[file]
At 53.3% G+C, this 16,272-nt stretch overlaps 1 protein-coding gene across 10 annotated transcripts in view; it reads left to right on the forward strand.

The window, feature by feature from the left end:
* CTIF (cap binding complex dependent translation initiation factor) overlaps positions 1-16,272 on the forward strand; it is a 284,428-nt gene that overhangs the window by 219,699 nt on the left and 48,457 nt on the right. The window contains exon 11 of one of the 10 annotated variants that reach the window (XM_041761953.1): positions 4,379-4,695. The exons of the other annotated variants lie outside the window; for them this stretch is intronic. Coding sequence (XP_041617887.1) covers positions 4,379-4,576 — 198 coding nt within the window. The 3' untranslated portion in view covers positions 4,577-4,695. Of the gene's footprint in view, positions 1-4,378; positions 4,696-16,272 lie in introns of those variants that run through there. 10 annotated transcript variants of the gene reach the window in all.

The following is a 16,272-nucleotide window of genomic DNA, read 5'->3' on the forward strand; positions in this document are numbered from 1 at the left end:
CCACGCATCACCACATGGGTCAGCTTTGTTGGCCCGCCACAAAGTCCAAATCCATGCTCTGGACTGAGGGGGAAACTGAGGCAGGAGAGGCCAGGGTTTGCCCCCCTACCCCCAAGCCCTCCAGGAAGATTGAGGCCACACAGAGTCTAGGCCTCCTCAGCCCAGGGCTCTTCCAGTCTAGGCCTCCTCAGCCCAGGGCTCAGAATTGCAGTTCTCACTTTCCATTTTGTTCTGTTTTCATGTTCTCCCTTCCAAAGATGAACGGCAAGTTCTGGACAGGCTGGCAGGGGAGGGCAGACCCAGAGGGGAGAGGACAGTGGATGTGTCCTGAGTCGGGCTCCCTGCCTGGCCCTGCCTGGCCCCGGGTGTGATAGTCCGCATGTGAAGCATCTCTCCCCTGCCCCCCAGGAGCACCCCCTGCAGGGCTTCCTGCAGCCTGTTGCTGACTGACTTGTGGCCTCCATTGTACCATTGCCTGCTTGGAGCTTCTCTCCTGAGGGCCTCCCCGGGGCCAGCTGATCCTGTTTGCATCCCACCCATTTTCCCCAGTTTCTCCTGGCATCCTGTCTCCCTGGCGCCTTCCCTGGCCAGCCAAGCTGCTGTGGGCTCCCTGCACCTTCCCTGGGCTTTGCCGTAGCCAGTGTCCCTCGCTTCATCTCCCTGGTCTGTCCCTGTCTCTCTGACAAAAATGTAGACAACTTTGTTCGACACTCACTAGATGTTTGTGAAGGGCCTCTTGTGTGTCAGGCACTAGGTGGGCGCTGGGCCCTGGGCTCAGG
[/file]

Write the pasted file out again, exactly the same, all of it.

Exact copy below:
At 53.3% G+C, this 16,272-nt stretch overlaps 1 protein-coding gene across 10 annotated transcripts in view; it reads left to right on the forward strand.

The window, feature by feature from the left end:
* CTIF (cap binding complex dependent translation initiation factor) overlaps positions 1-16,272 on the forward strand; it is a 284,428-nt gene that overhangs the window by 219,699 nt on the left and 48,457 nt on the right. The window contains exon 11 of one of the 10 annotated variants that reach the window (XM_041761953.1): positions 4,379-4,695. The exons of the other annotated variants lie outside the window; for them this stretch is intronic. Coding sequence (XP_041617887.1) covers positions 4,379-4,576 — 198 coding nt within the window. The 3' untranslated portion in view covers positions 4,577-4,695. Of the gene's footprint in view, positions 1-4,378; positions 4,696-16,272 lie in introns of those variants that run through there. 10 annotated transcript variants of the gene reach the window in all.

The following is a 16,272-nucleotide window of genomic DNA, read 5'->3' on the forward strand; positions in this document are numbered from 1 at the left end:
CCACGCATCACCACATGGGTCAGCTTTGTTGGCCCGCCACAAAGTCCAAATCCATGCTCTGGACTGAGGGGGAAACTGAGGCAGGAGAGGCCAGGGTTTGCCCCCCTACCCCCAAGCCCTCCAGGAAGATTGAGGCCACACAGAGTCTAGGCCTCCTCAGCCCAGGGCTCTTCCAGTCTAGGCCTCCTCAGCCCAGGGCTCAGAATTGCAGTTCTCACTTTCCATTTTGTTCTGTTTTCATGTTCTCCCTTCCAAAGATGAACGGCAAGTTCTGGACAGGCTGGCAGGGGAGGGCAGACCCAGAGGGGAGAGGACAGTGGATGTGTCCTGAGTCGGGCTCCCTGCCTGGCCCTGCCTGGCCCCGGGTGTGATAGTCCGCATGTGAAGCATCTCTCCCCTGCCCCCCAGGAGCACCCCCTGCAGGGCTTCCTGCAGCCTGTTGCTGACTGACTTGTGGCCTCCATTGTACCATTGCCTGCTTGGAGCTTCTCTCCTGAGGGCCTCCCCGGGGCCAGCTGATCCTGTTTGCATCCCACCCATTTTCCCCAGTTTCTCCTGGCATCCTGTCTCCCTGGCGCCTTCCCTGGCCAGCCAAGCTGCTGTGGGCTCCCTGCACCTTCCCTGGGCTTTGCCGTAGCCAGTGTCCCTCGCTTCATCTCCCTGGTCTGTCCCTGTCTCTCTGACAAAAATGTAGACAACTTTGTTCGACACTCACTAGATGTTTGTGAAGGGCCTCTTGTGTGTCAGGCACTAGGTGGGCGCTGGGCCCTGGGCTCAGG